Based on the above diagnostic entry, we can determine that:
DB2 was attempting to acquire a record lock (REC) to execute this statement.
The lock mode requested was Update (U).
The application that caused the error had an application ID of "LOCAL.DB2.00F888145716".
The statement that caused the error was "update t1 set c1=21 where c2=9".
The LOCKTIMEOUT configuration parameter can be used to prevent applications from waiting indefinitely for locks. By default, the lock timeout is set to -1, which tells DB2 to wait indefinitely for locks. To time out the locks after a set period of time, the lock timeout parameter can be set to a specific value.
The size of the lock list can be estimated as follows:
The minimum lock list size would occur if all (or almost all) of the locks exist on objects that already have locks. The maximum lock list size would occur if all locks are unique and exist on objects without any other locks. Therefore, the lower bound for the lock list would be calculated as follows:
[View full width]MinLockList = (ALA * LS1 * MAXAPPLS) / 4096 Where: ALA = Average # of locks per application LS1 = Lock Size (either 36 or 56 bytes, depending on whether DB2 is running in 32-bit or 64-bit mode)
The upper bound for the lock list would be calculated as follows:
[View full width]MaxLockList = (ALA * LS2 * MAXAPPLS) / 4096 Where: ALA = Average # of locks per application LS2 = Lock Size (either 72 or 112 bytes, depending on whether DB2 is running in 32-bit or 64-bit mode)
Then attempt to estimate the percentage of unique locks versus subsequent locks on the same object and use this percentage to choose a value between these extremes as the initial size of the lock list.
The default value for MAXLOCKS is 10%. This is normally too small and can cause unnecessary lock escalation. A value of 25?30% is normally a better balance between overall concurrency and minimizing lock escalations.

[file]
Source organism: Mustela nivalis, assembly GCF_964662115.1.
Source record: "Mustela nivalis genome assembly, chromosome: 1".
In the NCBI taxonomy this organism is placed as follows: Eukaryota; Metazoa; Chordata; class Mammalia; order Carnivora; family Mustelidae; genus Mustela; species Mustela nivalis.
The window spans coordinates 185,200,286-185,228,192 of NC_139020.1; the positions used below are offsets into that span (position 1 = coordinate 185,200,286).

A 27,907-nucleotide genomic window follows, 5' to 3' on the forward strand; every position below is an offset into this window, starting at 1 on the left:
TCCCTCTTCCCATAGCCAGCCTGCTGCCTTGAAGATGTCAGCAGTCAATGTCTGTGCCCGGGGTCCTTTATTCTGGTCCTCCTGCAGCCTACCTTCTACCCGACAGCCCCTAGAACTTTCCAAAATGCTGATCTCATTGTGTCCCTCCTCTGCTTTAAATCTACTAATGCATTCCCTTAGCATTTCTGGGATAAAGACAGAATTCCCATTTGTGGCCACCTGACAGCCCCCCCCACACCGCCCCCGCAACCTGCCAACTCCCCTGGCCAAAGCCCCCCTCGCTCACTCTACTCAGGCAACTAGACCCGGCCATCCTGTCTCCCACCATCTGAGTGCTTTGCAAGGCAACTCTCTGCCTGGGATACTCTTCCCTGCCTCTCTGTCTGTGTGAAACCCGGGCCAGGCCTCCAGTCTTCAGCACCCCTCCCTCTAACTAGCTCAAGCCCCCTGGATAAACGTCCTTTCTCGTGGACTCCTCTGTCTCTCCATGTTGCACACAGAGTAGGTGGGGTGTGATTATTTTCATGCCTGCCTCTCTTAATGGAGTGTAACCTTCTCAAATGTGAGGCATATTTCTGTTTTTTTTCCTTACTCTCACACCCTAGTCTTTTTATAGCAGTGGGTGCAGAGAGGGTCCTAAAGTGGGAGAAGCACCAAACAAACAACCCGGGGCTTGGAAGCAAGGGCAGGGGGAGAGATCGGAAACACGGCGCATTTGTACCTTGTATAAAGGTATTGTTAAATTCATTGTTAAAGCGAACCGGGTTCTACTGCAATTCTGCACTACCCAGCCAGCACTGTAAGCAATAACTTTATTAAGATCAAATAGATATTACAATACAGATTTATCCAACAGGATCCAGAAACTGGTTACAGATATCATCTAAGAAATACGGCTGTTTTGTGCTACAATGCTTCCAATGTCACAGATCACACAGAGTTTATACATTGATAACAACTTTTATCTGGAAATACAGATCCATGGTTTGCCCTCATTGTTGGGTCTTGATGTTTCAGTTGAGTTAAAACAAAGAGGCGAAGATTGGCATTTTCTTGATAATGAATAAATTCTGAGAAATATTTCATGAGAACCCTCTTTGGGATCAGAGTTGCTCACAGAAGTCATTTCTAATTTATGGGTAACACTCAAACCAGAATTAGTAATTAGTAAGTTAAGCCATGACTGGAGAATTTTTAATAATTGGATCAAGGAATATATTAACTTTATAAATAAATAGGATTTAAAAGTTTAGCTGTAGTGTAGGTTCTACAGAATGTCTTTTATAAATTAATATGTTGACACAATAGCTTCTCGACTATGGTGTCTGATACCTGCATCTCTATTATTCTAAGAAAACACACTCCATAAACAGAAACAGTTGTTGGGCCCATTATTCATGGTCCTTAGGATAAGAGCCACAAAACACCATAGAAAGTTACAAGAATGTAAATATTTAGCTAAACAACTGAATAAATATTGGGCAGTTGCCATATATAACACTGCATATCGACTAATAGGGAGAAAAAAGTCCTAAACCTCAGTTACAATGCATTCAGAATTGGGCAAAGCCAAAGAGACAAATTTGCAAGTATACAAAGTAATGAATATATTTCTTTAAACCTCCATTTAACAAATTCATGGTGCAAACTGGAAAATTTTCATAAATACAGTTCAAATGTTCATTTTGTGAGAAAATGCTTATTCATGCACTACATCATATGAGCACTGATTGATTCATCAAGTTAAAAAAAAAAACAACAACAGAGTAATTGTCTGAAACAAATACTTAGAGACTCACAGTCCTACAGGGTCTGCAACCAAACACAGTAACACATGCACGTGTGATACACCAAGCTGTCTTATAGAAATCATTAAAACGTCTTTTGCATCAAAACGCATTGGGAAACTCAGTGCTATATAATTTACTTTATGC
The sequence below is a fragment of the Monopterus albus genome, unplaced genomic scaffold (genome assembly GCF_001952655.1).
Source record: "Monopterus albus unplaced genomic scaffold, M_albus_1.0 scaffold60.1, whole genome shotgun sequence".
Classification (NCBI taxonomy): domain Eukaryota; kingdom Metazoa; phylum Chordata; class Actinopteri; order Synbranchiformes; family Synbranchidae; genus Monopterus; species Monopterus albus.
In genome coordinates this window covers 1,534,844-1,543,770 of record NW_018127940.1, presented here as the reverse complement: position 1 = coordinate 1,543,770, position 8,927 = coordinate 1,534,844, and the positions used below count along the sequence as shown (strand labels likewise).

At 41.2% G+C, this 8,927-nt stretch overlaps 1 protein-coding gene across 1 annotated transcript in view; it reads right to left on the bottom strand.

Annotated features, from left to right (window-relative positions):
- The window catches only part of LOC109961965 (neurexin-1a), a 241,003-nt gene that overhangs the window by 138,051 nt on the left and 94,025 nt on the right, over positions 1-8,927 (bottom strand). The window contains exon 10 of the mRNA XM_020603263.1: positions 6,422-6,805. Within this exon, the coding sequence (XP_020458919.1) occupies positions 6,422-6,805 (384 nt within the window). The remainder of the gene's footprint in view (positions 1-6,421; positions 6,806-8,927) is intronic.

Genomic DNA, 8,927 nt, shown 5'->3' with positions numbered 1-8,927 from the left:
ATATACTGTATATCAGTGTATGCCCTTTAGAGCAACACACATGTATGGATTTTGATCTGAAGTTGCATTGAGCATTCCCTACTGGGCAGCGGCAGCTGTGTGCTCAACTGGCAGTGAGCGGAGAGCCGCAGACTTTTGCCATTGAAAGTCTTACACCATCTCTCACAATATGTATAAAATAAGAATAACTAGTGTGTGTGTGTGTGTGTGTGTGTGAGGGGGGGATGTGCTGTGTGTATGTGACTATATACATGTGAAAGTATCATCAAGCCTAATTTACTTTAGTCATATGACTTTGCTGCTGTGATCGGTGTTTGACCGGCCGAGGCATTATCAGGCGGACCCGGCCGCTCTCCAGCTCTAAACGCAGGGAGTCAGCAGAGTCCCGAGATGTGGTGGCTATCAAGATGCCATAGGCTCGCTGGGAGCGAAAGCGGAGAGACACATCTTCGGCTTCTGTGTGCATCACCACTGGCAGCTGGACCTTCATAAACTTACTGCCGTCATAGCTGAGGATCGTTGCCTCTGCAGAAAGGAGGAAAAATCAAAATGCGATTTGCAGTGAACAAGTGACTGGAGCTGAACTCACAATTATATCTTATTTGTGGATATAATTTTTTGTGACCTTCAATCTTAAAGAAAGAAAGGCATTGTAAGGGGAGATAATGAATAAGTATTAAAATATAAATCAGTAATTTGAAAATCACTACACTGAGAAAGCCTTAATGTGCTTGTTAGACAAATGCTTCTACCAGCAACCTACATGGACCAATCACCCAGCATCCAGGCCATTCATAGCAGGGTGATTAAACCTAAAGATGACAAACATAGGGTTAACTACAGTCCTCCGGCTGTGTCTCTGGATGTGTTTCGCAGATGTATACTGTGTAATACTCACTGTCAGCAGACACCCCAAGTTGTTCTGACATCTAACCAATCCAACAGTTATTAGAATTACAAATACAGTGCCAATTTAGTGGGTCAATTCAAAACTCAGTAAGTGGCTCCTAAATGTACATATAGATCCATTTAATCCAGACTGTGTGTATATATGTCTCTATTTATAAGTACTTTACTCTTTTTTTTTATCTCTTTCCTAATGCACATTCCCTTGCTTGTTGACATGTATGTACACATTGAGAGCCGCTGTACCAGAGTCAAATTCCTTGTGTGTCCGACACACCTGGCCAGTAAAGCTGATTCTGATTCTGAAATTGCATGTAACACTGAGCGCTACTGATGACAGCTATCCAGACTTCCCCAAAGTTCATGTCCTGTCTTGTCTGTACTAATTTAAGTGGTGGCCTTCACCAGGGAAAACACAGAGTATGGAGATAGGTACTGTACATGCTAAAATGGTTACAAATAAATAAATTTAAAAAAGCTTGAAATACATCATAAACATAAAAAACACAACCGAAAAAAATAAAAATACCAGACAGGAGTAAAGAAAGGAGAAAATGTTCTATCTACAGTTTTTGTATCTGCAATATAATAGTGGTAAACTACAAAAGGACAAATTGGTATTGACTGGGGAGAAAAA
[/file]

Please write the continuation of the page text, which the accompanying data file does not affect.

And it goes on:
To configure the size of the lock list to be 500 pages and increase the MAXLOCKS to 30%, use the following commands:
update db cfg for <database_name> using LOCKLIST 500 update db cfg for <database_name> using MAXLOCKS 30
The default deadlock check time is 10 seconds (10,000 milliseconds), and the default lock timeout is indefinite (-1). To increase the deadlock check time to 30 seconds and enable locks to time out after waiting for 5 seconds, use the following commands:
update db cfg for <database_name> using DLCHKTIME 30000 update db cfg for <database_name> using LOCKTIMEOUT 5
Lock escalation will cause more table locks and fewer row-level locks, thus reducing concurrency within the database. In addition to reduced concurrency, lock escalation can also cause deadlocks to occur, which will result in transactions being rolled back. Due to the importance of locking on overall database performance, there is a database monitor specifically for locking. It is important to note that, because the lock snapshots capture timestamp information within the monitor elements, they are the most expensive (i.e., they have the largest overhead) of the database monitors.
As with other monitor information, the data can be captured using a database monitor snapshot or an SQL statement. However, it is important to note that the SQL snapshot acquires a lock while capturing the lock snapshot information, so in reality, the number of "real" locks on the system is one less than the number reported by the SQL statement. The following command will capture a database snapshot and return only the locking-related information for the database:
get snapshot for database on <database_name> | grep -i 'Lock'
The following SQL statement will provide the same information as the above command:
SELECT LOCKS_HELD, LOCK_WAITS, LOCK_WAIT_TIME, LOCK_LIST_IN_USE, DEADLOCKS, LOCK_ESCALS, X_LOCK_ESCALS, LOCKS_WAITING, LOCK_TIMEOUTS, INT_DEADLOCK_ROLLBACKS FROM TABLE(SNAPSHOT_DATABASE('SAMPLE',-1 )) as SNAPSHOT_DATABASE;
If the above command and SQL statement were executed at the same time, the output of the command would look like the following:
Locks held currently = 12 Lock waits = 0 Time database waited on locks (ms) = 0 Lock list memory in use (Bytes) = 2080 Deadlocks detected = 1 Lock escalations = 0 Exclusive lock escalations = 0 Agents currently waiting on locks = 0 Lock Timeouts = 0 Internal rollbacks due to deadlock = 1
The output of the SQL statement would look like the following:
LOCKS_HELD LOCK_WAITS LOCK_WAIT_TIME LOCK_LIST_IN_USE DEADLOCKS LOCK_ESCALS LOCKS_WAITING LOCK_TIMEOUTS INT_DEADLOCK_ROLLBACKS X_LOCK_ESCALS ---------------- ------------- ---------------------- ------------- 13 0 0 1 2116 1 0 0 0 0 1 record(s) selected.